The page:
I first met Felicia Ishino, Project Pilgrimage’s Executive Director, five years ago on my first Civil Rights pilgrimage through the University of Washington. As a student leader, I worked closely with Felicia, who guided the student leaders in creating a curriculum that fostered reflection and vulnerability from the pilgrimage participants. Felicia’s prowess for critical thinking, supporting young leaders, and speaking her truth was evident when I first met her. Recently, I (virtually) sat down with Felicia to talk about our Asian American identities, the historical nomination of Senator Kamala Harris, and the importance of representation.
As fellow Asian Americans, Felicia and I have talked about our Asian identities since we’ve known each other. She identifies as biracial: Black and Japanese American, while I identify as Vietnamese American. I grew up in Olympia, Washington, which was a predominantly white town. Felicia grew up with her Black mother and step-father in a household that had a lot of “Black culture and an appreciation of African American culture that was prevalent in the household.” Her connection to Japanese culture “was something that I more read about in books or studied in school than I truly experienced, culturally.”
Felicia later talked about having moments of exposure to her culture with her father’s Japanese family instead of “being completely immersed in it.” Although she was encouraged by her stepfather to spend time with her father’s side of the family and learn about her culture, she didn’t start to learn about Asian American activists until she was in college. This really resonated with me. Growing up in Olympia, Washington, I was surrounded almost exclusively by white folk. Despite growing up in an Asian American household, I felt like I only had moments of exposure to my own culture, similar to Felicia. No one in my family ever talked about what it meant to be Asian or to celebrate our culture. It wasn’t until I attended the University of Washington when I finally met other Asian Americans who could understand and contextualize my experiences.
Nuances and Complexities
There are nuances and complexities within any ethnic identity, and Felicia’s biracial background is no exception. “It’s unique. I haven’t met as many biracial or multiracial people with that combination specifically of being Black and Asian American.” Having a very unique perspective and set of experiences can sometimes be isolating when there’s not a lot of representation out there. There’s also the experience of not feeling enough, or that you have to define your own identity for yourself. “Biracial people go through this [process] where I’m not this and I’m not that or I’m both,” Felicia shared. “And the notion of when and how we fit into certain communities. A lot of our history, a lot of our world feels like it’s Black and white, and so when you add in another perspective and another experience, it feels like, I’m really trying to figure out where I fit.”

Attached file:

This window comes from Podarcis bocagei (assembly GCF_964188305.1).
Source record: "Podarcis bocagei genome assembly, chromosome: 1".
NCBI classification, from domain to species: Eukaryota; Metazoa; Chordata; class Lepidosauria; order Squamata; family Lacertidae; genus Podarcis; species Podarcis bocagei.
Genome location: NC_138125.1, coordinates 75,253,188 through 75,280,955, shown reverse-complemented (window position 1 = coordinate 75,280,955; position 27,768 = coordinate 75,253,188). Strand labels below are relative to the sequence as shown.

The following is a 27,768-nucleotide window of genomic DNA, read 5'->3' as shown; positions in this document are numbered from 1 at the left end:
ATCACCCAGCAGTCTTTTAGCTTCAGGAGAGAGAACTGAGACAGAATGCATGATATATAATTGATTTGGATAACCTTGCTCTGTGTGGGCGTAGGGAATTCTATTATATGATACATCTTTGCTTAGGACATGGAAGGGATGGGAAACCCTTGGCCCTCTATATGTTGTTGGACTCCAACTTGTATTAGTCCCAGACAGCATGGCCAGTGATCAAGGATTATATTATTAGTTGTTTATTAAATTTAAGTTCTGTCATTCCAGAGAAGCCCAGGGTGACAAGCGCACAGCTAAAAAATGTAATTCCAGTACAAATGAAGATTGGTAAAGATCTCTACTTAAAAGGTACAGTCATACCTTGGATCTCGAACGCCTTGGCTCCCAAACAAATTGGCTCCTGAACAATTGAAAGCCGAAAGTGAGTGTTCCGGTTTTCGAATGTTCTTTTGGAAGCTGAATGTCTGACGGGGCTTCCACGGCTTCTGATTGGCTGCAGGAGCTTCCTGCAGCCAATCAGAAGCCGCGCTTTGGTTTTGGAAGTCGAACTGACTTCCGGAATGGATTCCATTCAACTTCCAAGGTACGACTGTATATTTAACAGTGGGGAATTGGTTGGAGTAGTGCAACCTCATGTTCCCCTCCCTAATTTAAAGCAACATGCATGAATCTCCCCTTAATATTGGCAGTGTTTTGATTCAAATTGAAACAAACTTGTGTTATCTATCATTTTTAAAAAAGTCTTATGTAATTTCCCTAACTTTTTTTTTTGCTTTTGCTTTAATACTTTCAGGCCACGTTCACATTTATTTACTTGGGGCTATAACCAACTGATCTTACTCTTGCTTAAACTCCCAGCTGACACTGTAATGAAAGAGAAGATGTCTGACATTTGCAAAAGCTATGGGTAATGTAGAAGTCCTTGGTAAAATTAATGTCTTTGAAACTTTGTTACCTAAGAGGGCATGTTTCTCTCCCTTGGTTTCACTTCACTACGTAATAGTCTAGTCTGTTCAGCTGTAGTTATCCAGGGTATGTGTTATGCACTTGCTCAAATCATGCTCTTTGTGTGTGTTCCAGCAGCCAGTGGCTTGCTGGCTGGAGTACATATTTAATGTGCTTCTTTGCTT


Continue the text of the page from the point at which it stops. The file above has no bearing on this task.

Felicia and I talked a lot about representation during this conversation: how there’s not a lot of representation when it comes to Black and Asian communities coming together, how society’s external perception of her (Felicia being a Black woman) differs from how she internally perceives herself (Felicia recognizing she’s Black and Japanese), and why we need representation on all types of levels, especially politically.
With the historic nomination of Kamala Harris as the first Black and Asian woman Vice President nominee, many Black and Brown Americans, including Felicia, are really hopeful by this new and much needed example of representation. “As soon as Kamala was announced, I felt that familiar kind of hopefulness… after a long stint of not feeling hopeful at all.” This nomination, for many, signified a type of representation that affirmed our experiences, communities, and visions for the future. “Kamala Harris represents real change, just by virtue of who she is. It’s incredibly important for the Asian community but also the Black community and biracial individuals, women, there’s just a lot that’s wrapped up in her as an individual. That representation really matters.”
Being able to see a part of you reflected and in a position of leadership can inspire a confidence within you that I matter. My experiences and stories are unique and have value. I deserve to be here. I remember seeing my Asian American identity reflected in Felicia as we went on several pilgrimages together, which comforted me when my Asian American identity didn’t quite fit into certain narratives and conversations around race.
But representation is more than just what we see. It’s also about engaging with each other, sharing our stories, and deeply listening to the nuances within each other’s experience. My friendship with Felicia has expanded my awareness of biracial representation within my own community, which has been vital in how I think about those who don’t fit within a certain image or expectation. Her existence and perspective have affirmed how beautiful and possible it is to hold intersectional identities, and the importance of finding friends and a community who can wholly embrace who you are. While Kamala may be an example of hopeful representation for Felicia, I am thankful that Felicia is that type of representation for me.